Virginia Memorial
This is the Virginia Memorial with a statue of General Robert E. Lee on his horse, Traveler, located on Seminary Ridge. General Lee is facing General Meade’s statue on Cemetery Ridge.
General George Meade
This is General George Meade’s monument
on Cemetery Ridge, facing west toward
Seminary Ridge and General Lee’s statue.
It’s as if these two generals are still
commanding their armies.
On July 2, the Confederates attacked the Union flanks but were unsuccessful. The third day of battle became the turning point of the war when General Lee sent General George Pickett’s division across the mile long open field which separates the two ridges to attack the center of the Union line (Pickett’s Charge). This charge was a tragic error and most of the 15,000 who attacked were killed or seriously wounded. After this day, the remaining battles of the War took place on Southern soil.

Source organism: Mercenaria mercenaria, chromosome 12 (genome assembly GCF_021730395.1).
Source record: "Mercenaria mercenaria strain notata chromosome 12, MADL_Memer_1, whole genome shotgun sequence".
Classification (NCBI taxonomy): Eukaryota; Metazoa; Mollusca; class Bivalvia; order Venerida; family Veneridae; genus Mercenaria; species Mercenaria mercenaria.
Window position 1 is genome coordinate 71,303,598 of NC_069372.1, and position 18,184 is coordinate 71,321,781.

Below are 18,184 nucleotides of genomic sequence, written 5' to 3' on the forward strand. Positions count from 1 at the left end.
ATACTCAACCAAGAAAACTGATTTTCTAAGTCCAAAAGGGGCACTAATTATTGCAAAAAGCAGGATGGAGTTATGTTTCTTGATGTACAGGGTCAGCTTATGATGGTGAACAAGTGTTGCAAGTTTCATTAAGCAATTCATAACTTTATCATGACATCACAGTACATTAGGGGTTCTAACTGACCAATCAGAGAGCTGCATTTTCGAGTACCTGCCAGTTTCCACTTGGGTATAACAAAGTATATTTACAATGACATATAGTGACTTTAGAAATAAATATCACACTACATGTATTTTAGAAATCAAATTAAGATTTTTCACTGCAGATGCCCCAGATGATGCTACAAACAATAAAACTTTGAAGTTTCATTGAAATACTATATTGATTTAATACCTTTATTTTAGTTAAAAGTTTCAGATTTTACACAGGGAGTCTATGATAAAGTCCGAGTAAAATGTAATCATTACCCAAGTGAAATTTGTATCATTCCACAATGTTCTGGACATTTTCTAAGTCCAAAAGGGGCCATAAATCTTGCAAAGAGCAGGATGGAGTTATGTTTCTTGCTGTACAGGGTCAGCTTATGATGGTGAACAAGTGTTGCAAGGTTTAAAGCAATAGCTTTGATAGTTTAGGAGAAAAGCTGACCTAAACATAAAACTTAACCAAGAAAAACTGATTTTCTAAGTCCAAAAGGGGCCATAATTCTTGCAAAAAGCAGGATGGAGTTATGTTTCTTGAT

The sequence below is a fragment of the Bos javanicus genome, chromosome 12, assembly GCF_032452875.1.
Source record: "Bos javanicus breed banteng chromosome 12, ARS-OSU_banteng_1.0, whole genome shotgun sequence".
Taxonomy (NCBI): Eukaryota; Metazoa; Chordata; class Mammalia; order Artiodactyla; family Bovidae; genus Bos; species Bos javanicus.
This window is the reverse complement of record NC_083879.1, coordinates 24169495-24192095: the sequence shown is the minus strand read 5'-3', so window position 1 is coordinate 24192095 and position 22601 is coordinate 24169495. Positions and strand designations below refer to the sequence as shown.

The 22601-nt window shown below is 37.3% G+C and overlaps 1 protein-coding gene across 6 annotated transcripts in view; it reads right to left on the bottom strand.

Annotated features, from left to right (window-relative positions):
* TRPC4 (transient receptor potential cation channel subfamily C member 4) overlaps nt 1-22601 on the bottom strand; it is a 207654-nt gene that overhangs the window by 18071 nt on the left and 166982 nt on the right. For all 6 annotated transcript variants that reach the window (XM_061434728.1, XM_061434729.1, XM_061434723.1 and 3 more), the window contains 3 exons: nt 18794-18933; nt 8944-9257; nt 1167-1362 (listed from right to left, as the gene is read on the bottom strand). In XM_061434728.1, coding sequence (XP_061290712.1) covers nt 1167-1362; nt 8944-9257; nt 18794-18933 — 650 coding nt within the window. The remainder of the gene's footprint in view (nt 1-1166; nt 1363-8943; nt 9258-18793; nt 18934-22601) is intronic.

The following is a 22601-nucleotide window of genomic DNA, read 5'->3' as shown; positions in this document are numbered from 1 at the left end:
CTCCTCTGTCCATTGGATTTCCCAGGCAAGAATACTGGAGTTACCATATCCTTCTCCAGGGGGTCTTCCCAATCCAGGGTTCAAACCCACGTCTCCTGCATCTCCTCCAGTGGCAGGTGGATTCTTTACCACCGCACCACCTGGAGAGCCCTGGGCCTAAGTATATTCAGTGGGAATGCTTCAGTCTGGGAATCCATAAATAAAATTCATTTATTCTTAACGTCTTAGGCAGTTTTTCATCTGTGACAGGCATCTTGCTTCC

BFC - Pickett's Charge.
This is the field  where Pickett’s Charge took place. Sometimes small bands of reenactors can be seen making the march across this field carrying their regimental flags. One time, my BMC and BFC also made the march. They were both overwhelmed with the courage the Confederate soldiers must have had to attempt this attack, all the while facing Union cannons ahead of them.